Implementing a rapid-response team using a nurse-to-nurse consult approach

Yvette Bertaut, Anita Campbell, Debbie Goodlett
Journal of Vascular Nursing: Official Publication of the Society for Peripheral Vascular Nursing 2008, 26 (2): 37-42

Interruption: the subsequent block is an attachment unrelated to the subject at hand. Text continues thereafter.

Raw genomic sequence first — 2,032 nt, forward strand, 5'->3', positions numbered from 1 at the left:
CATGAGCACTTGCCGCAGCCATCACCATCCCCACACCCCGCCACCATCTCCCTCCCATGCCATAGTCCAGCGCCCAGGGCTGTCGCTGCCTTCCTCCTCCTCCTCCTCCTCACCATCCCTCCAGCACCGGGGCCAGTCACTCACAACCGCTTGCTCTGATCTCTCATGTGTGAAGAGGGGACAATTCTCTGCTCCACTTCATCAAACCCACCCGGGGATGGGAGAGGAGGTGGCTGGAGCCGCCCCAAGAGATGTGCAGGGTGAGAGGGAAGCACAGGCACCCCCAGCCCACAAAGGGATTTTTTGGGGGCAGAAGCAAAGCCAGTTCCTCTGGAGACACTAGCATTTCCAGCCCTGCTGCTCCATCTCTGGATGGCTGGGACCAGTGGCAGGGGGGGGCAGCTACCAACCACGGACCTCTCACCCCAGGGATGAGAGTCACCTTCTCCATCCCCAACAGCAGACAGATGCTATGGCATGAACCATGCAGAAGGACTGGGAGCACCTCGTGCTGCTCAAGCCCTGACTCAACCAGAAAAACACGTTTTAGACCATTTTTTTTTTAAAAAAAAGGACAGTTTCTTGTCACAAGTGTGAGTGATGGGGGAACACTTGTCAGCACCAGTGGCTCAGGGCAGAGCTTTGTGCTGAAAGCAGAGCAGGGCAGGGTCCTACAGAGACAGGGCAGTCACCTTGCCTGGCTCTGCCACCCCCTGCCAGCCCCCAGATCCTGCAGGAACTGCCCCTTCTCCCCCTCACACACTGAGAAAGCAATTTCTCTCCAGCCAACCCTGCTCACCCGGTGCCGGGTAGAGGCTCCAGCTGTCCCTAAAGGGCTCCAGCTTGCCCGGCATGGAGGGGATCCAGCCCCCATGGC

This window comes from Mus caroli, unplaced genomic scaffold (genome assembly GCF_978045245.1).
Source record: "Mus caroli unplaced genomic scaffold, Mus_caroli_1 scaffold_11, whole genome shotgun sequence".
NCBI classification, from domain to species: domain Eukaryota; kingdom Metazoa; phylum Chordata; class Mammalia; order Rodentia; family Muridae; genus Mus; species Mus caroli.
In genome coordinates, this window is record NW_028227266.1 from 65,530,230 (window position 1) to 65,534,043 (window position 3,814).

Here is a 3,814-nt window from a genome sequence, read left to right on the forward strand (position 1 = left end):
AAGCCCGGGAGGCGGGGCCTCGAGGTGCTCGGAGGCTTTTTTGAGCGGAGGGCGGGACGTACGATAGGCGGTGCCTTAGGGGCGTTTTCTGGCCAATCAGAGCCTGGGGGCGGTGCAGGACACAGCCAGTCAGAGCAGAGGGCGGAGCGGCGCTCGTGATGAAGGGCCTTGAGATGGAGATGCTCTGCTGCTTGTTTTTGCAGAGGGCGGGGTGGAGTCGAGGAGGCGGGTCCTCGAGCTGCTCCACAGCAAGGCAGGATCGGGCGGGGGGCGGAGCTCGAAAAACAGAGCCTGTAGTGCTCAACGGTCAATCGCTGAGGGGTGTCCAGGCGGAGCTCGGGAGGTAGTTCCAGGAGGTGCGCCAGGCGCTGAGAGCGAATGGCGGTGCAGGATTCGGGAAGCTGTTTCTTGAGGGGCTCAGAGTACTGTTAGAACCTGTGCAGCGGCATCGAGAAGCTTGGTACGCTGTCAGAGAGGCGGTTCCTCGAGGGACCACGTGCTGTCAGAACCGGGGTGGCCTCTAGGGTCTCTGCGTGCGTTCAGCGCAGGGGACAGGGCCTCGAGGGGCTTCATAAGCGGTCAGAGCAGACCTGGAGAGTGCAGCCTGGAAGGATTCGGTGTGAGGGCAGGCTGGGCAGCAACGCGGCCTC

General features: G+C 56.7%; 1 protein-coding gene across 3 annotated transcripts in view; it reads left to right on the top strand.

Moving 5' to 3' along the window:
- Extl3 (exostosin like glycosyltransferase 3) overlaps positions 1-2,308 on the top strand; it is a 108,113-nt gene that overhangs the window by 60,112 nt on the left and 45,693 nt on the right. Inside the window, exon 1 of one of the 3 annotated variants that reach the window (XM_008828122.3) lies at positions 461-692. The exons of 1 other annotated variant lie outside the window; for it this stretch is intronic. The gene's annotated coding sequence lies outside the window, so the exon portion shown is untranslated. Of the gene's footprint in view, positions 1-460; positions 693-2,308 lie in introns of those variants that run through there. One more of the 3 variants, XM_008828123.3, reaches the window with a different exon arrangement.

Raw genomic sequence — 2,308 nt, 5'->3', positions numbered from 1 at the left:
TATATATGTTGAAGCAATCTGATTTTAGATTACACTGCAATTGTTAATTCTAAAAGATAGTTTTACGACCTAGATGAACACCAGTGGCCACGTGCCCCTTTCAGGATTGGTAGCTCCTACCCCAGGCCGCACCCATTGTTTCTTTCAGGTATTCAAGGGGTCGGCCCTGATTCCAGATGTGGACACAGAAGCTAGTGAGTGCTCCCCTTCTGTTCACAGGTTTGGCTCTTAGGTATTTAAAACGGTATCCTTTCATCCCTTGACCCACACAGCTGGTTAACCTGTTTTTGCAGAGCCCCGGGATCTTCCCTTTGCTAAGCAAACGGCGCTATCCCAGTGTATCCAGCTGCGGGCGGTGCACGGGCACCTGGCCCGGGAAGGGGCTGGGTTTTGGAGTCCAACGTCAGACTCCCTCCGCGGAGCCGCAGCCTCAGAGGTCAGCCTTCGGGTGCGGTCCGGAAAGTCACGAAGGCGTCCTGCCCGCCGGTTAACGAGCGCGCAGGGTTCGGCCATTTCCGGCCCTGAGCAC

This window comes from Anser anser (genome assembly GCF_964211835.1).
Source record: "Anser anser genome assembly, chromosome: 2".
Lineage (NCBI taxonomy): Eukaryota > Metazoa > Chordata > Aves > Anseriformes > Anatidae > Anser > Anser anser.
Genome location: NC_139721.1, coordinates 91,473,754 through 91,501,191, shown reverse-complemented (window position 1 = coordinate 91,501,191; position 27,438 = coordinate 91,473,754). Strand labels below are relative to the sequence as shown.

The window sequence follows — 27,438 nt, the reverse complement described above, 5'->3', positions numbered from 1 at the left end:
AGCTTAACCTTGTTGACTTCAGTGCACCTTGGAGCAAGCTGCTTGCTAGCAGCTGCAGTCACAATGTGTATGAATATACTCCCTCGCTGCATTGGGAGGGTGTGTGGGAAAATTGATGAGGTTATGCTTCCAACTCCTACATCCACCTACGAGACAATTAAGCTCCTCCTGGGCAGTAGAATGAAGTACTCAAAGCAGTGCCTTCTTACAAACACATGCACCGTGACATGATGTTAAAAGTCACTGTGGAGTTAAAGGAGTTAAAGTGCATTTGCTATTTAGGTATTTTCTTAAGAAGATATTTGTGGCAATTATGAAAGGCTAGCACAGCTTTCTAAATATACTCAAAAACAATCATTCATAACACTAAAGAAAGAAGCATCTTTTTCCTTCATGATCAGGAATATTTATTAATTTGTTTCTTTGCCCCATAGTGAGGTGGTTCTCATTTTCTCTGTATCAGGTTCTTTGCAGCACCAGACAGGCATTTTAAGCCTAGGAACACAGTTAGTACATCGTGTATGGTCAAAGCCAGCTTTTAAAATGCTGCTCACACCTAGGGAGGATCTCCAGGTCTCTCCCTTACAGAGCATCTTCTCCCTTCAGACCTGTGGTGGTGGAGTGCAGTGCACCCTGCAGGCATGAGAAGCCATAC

The majority of in-hospital cardiac arrests are preceded by observable indicators of deterioration within hours of the event. It is generally accepted that cardiac arrest occurs in response to cardiac arrhythmias, hypotension, and acute respiratory changes. Numerous research studies support that early recognition and prompt treatment of the early indicators of these conditions are associated with improved clinical outcomes and reduced mortality. National initiatives that support the use of emergency medical teams report significant improvement in mortality and morbidity. Health care quality initiatives, such as the 100,000 Lives Campaign and Preventing 5 Million Lives from Harm, advocate the use of rapid response teams in acute care facilities as a method to facilitate early recognition and management of patients at risk for cardiac arrest. One year after the implementation of a rapid response team at our academic tertiary care facility, the incidence of code blue events outside of the intensive care unit was reduced by 9% and overall mortality was reduced by 0.12%. This article will discuss the experience of developing, implementing, and evaluating outcomes associated with a rapid response team using a nurse-to-nurse consult approach.

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